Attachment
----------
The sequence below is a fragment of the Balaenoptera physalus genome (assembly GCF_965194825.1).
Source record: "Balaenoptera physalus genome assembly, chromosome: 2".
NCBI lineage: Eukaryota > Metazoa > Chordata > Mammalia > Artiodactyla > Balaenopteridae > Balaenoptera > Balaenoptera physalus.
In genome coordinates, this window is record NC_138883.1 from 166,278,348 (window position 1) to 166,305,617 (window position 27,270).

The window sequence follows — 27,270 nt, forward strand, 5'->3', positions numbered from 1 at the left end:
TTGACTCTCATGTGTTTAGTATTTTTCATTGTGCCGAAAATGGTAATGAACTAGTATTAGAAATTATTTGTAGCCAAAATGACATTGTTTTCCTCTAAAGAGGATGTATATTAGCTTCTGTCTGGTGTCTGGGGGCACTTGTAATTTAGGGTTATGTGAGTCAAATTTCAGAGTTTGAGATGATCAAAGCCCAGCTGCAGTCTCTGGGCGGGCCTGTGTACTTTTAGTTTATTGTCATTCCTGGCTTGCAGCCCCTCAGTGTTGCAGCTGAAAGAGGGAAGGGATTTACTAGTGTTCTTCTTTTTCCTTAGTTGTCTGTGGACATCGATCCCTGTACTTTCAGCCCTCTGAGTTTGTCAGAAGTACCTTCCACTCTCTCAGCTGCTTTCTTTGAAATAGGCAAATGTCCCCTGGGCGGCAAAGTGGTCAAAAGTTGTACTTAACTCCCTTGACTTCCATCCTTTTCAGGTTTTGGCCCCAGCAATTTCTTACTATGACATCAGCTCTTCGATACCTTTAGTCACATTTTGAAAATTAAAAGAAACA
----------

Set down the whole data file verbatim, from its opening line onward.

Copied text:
The sequence below is a fragment of the Balaenoptera physalus genome (assembly GCF_965194825.1).
Source record: "Balaenoptera physalus genome assembly, chromosome: 2".
NCBI lineage: Eukaryota > Metazoa > Chordata > Mammalia > Artiodactyla > Balaenopteridae > Balaenoptera > Balaenoptera physalus.
In genome coordinates, this window is record NC_138883.1 from 166,278,348 (window position 1) to 166,305,617 (window position 27,270).

The window sequence follows — 27,270 nt, forward strand, 5'->3', positions numbered from 1 at the left end:
TTGACTCTCATGTGTTTAGTATTTTTCATTGTGCCGAAAATGGTAATGAACTAGTATTAGAAATTATTTGTAGCCAAAATGACATTGTTTTCCTCTAAAGAGGATGTATATTAGCTTCTGTCTGGTGTCTGGGGGCACTTGTAATTTAGGGTTATGTGAGTCAAATTTCAGAGTTTGAGATGATCAAAGCCCAGCTGCAGTCTCTGGGCGGGCCTGTGTACTTTTAGTTTATTGTCATTCCTGGCTTGCAGCCCCTCAGTGTTGCAGCTGAAAGAGGGAAGGGATTTACTAGTGTTCTTCTTTTTCCTTAGTTGTCTGTGGACATCGATCCCTGTACTTTCAGCCCTCTGAGTTTGTCAGAAGTACCTTCCACTCTCTCAGCTGCTTTCTTTGAAATAGGCAAATGTCCCCTGGGCGGCAAAGTGGTCAAAAGTTGTACTTAACTCCCTTGACTTCCATCCTTTTCAGGTTTTGGCCCCAGCAATTTCTTACTATGACATCAGCTCTTCGATACCTTTAGTCACATTTTGAAAATTAAAAGAAACA